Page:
This is the sixth entry in the UCCDM Lenten Devotional 2016 series. This devotional reflection comes from Kevin Pettit. His bio can be found on the Board of Directors page. This devotional reflects the views of the author and not the views of UCCDM.
“From now on, therefore, we regard no one from a human point of view; even though we once knew Christ from a human point of view, we know him no longer in that way. So if anyone is in Christ, there is a new creation: everything old has passed away; see, everything has become new! All this is from God, who reconciled us to himself through Christ, and has given us the ministry of reconciliation; that is, in Christ God was reconciling the world to himself, not counting their trespasses against them, and entrusting the message of reconciliation to us. So we are ambassadors for Christ, since God is making his appeal through us; we entreat you on behalf of Christ, be reconciled to God. For our sake he made him to be sin who knew no sin, so that in him we might become the righteousness of God.” (2 Corinthians 5:16 – 21)
The first few verses of this lectionary reading, taken from Second Corinthians 5, is an oblique reference to how everyone is more than just a body. It states that even though Christ is no longer present in the human body of Jesus, the Spirit of Christ is still alive and is available to everyone. For this reason, Paul states, if anyone is in Christ (or, embraces and follows the spirit of Christ), this person has taken on a new character and has become a new person in Christ.
In my youth, I was taught that this meant that by believing in the truths contained in our Bible, and by “accepting the Lord Jesus”, people become Christians and, as a consequence, can expect everlasting life (unlike others who do not “accept our Lord”). While it is possible to read the Holy Scriptures and come to this conclusion, starting in my later teens I began to see this way of understanding our Holy Bible as insufficient. Over the course of many years, I began to see the process of becoming one of Paul’s “new creations” differently: I now understand that one embraces the Spirit of Christ, not so much by simply adopting a system of beliefs (orthodox or otherwise), but by living a life modeled on what one understands of the life of the human named Jesus. This is considerably more difficult and demands much more action than merely a change of one’s beliefs. Everyone is called to embrace the Spirit of Christ and become ambassadors for Christ, even those who don’t call themselves “Christian”!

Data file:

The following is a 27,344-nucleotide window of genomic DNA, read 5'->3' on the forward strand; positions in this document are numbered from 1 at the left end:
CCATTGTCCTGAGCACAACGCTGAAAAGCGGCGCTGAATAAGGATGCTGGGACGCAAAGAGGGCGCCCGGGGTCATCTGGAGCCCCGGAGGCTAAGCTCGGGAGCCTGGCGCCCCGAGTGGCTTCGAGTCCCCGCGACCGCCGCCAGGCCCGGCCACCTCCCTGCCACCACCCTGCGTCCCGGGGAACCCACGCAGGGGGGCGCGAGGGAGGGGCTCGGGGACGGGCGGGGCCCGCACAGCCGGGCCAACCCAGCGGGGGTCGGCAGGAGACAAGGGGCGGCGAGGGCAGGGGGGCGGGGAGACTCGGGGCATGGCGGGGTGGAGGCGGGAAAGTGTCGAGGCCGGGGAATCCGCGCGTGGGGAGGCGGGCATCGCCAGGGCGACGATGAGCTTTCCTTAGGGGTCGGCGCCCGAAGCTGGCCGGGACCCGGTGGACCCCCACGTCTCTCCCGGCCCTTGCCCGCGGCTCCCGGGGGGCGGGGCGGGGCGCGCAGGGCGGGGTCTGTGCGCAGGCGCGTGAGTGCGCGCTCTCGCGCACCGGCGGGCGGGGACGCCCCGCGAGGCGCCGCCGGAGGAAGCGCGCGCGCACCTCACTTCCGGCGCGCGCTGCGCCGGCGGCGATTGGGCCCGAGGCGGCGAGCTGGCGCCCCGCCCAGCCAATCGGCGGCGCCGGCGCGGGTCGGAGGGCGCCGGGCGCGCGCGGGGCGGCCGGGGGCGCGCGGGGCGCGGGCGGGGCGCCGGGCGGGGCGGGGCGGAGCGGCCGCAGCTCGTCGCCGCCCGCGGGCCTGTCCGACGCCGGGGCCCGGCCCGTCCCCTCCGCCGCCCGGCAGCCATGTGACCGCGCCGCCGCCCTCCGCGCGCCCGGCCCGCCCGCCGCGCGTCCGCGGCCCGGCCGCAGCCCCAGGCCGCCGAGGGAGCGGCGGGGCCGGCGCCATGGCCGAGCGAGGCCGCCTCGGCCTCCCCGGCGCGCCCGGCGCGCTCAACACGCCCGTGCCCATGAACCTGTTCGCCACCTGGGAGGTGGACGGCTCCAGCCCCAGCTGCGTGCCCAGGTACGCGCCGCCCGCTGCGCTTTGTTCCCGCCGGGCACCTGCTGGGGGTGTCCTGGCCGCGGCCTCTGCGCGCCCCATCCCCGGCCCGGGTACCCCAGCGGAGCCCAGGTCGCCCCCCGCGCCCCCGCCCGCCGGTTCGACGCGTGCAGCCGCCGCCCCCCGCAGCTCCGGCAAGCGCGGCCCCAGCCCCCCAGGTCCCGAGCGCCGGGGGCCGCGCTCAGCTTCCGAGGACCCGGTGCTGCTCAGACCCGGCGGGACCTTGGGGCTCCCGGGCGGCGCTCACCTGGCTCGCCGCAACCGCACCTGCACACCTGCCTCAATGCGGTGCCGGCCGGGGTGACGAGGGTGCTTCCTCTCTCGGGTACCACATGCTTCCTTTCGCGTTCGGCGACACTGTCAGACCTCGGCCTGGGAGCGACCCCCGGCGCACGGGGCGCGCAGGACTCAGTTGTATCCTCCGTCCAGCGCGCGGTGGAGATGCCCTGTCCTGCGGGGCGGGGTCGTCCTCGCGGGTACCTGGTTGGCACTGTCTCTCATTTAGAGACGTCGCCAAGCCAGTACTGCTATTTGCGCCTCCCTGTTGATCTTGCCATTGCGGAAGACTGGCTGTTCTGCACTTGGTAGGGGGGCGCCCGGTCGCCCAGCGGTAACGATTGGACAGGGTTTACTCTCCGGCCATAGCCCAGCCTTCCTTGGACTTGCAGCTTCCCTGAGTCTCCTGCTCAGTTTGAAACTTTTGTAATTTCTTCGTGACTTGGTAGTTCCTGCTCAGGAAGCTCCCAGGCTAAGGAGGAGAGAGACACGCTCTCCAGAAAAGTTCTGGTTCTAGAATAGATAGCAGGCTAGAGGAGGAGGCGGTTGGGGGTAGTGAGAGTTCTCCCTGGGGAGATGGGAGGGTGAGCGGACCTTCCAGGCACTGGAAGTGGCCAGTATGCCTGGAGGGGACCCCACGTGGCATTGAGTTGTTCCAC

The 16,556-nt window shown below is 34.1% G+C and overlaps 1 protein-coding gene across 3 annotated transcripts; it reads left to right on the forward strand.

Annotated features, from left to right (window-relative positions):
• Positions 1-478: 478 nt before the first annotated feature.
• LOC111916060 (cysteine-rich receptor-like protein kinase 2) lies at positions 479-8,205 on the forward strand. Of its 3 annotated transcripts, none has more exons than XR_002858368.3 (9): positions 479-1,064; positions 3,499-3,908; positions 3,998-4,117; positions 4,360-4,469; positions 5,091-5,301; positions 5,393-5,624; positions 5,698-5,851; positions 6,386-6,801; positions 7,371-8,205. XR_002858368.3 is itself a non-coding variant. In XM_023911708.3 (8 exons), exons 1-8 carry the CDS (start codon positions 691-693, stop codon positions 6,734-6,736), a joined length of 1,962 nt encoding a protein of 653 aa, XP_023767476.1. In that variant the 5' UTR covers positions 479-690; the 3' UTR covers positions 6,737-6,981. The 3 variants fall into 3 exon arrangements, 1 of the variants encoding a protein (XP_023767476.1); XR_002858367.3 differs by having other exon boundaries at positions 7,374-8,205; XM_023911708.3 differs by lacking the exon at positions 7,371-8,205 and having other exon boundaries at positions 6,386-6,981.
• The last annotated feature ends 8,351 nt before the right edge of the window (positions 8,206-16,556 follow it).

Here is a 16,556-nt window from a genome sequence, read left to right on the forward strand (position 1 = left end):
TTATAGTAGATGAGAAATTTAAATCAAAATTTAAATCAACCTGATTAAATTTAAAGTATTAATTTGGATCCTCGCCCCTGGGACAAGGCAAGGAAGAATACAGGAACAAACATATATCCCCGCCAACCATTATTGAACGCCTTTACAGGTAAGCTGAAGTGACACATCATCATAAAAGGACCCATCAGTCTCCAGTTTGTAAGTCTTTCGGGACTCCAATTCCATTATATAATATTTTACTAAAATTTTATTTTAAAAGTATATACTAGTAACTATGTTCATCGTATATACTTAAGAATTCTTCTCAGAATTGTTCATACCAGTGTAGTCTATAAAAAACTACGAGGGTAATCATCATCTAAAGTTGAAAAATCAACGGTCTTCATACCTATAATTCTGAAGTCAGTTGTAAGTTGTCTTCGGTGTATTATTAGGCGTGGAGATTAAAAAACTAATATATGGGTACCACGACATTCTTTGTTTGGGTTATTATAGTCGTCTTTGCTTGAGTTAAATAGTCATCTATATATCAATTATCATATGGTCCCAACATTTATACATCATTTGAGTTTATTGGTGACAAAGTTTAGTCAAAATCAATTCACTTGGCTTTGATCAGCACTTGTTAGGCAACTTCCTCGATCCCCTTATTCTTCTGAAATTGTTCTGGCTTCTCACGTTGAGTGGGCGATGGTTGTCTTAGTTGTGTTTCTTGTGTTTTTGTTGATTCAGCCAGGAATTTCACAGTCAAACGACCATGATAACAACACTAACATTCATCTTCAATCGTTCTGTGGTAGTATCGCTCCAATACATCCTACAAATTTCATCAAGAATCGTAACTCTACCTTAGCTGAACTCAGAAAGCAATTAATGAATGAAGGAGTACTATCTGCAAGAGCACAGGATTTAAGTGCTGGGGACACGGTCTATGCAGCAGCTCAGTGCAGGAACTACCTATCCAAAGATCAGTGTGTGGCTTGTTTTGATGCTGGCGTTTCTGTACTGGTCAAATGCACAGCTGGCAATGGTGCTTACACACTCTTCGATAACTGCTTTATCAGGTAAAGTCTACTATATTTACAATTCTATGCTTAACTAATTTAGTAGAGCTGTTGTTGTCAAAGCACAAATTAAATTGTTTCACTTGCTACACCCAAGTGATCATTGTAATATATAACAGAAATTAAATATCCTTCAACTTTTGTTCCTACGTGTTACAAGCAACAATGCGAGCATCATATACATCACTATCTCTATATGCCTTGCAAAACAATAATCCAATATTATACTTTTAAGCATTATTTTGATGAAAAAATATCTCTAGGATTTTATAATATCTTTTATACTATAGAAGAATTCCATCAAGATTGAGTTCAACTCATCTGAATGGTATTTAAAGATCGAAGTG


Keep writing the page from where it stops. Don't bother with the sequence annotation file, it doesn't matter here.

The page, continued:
This belief was challenged by my survival of a automobile accident through which I acquired a severe Traumatic Brain Injury (TBI). This injury put me into a coma and semiconscious state for about 2 months. I couldn’t speak for a few months, or walk for half a year; however, my 17-year recovery has gone well enough that I have relearned how to care for and express myself. I can sing again and, though I was told the quality of my teaching was “insufficient” for my continued employment as a professor at an elite liberal arts college, I have been able to attend and graduate from the Iliff School of Theology and begin my mission of helping faith communities of any nature to learn to invite, embrace, include, and empower people who might live with disabilities. I have started a faith-based organization called Faith4All.
However, despite my successes, in all honesty I must admit that I continue to live with a disability that is manifested primarily through memory impairments, as well as by executive function and organizational challenges. Because of these disabilities, attempting to attain recognition as an ambassador for Christ has been difficult for me. According to the Christian Bible (Leviticus 21:16 – 24), which many believers consider to be the word of God, a person who is challenged by disability as much as I am is not eligible to become a minister or representative of God. Even in my own progressive denomination, I am unable to become attain commissioning because I have been unable to attain paid employment as a minister. I believe the only path for my commissioning will be by my receiving a call from Faith4All, the organization that I founded. This requires the advancement of the efforts of Faith4All which I’ve found to be slowed because of my disabilities.
However, I continue to hear the loud call of Christ’s Spirit and am undeterred! I hope that all readers of this reflection can consider this message and reflect the call to make all churches strive for the inclusion of all people.
Prayer: Oh Divine One, who welcomes the efforts of all the ambassadors of Christ who follow the guidance of your Spirit, please help me learn to also accept the efforts of all those who follow the guidance of your Spirit, in order to assist in your construction of a new world!